Spain is fighting back. The public prosecution office in the popular holiday destination of Malaga is preparing a case against several airlines that operate to and from the city, including easyJet, Jet2, Flybe and Ryanair, according to a report in the English language newspaper Sur. The report, cited by Britain’s Telegraph newspaper, claims that action is being prepared against airlines that impose fees to check in luggage, as well as those that charge passengers to issue a boarding card. Between 15 and 20 airlines are likely to be affected, according to the paper.
The case refers to the Air Navigation Law of 1960, which states that airlines must carry a passenger’s luggage, together with the passenger, as part of the price of the flight ticket.
Airline ancillary revenue, deriving from such practices, is soaring worldwide. While it does not fly to Spain, Qantas generated more ancillary revenue per passenger last year – USD50.82 – than any other airline. But Qantas made the money largely through its frequent flyer program, not through dodgy practices like charging to issue a boarding card.
A study by Amadeus GDS in conjunction with IdeaWorks, a company that studies brand development and ancillary revenue, found that the world’s airlines made a record USD22.6 billion from ancillary fees last year.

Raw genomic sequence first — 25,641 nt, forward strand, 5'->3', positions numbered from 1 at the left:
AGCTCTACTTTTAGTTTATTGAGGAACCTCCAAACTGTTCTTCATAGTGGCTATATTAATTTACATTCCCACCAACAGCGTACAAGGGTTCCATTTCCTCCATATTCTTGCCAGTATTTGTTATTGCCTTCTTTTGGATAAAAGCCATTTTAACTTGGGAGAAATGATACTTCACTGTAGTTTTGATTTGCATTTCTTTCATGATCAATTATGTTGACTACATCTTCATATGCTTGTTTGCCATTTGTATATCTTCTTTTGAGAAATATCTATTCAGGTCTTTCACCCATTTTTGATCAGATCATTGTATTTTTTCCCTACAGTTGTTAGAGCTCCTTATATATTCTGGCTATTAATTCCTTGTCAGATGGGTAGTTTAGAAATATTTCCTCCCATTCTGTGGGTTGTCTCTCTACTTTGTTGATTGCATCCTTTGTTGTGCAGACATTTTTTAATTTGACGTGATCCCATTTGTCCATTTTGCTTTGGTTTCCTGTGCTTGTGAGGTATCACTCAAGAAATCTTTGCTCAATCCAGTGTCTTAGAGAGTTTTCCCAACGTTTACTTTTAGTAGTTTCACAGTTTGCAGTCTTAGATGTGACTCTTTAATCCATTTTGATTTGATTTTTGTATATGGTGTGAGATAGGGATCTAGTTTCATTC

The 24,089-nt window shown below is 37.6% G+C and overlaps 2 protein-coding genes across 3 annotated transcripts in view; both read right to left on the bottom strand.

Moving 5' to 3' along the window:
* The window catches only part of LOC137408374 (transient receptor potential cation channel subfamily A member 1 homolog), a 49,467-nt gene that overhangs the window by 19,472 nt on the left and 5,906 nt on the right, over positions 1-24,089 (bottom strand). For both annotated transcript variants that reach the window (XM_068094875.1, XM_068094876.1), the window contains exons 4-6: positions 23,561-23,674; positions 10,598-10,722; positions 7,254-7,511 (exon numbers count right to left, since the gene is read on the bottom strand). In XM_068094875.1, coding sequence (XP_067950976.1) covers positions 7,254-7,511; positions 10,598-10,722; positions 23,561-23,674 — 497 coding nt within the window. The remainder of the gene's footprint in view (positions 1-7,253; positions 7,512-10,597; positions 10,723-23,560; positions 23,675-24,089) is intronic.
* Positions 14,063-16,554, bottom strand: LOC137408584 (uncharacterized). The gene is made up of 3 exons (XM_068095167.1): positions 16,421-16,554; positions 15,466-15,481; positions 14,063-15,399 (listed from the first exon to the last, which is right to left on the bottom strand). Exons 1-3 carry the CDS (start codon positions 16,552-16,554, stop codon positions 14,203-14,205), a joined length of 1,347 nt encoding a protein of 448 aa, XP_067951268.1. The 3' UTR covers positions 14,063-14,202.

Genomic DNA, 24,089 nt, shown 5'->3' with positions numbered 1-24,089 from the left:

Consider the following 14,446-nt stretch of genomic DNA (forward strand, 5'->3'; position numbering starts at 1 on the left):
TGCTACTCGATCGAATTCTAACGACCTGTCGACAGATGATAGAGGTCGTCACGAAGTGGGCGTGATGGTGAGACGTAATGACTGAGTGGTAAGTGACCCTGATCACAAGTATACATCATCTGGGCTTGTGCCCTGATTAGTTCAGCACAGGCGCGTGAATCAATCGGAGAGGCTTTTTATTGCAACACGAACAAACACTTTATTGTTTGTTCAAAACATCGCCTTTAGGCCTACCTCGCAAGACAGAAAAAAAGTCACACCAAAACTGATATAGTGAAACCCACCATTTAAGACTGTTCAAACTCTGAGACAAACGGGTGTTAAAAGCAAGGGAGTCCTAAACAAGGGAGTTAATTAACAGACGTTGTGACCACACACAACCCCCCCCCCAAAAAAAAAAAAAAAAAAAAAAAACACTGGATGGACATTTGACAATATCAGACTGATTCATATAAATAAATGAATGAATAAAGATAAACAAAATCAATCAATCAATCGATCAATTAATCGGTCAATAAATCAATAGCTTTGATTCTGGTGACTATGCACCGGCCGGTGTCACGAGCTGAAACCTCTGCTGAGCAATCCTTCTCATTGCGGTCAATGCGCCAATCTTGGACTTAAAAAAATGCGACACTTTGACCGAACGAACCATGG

Ancillary revenue is the money that airlines rake in for services other than just flying passengers from one point to another.
US carrier Spirit came second in the ancillary-revenue-per-passenger stakes, hitting USD41.75, quite a long way behind Qantas. The study concluded that the Qantas frequent-flier program generated “an amazing amount” of revenue per passenger, largely through credit card affiliations.
Low-cost carriers – or carriers desperately trying to cut costs – are the most likely to charge for the extras that usually come free. Charging for every extra tends to lower the ‘core price’ of carriage, which in turn lifts fare rankings on the websites of online travel agents that list fares in order of price.
Written by : Peter Needham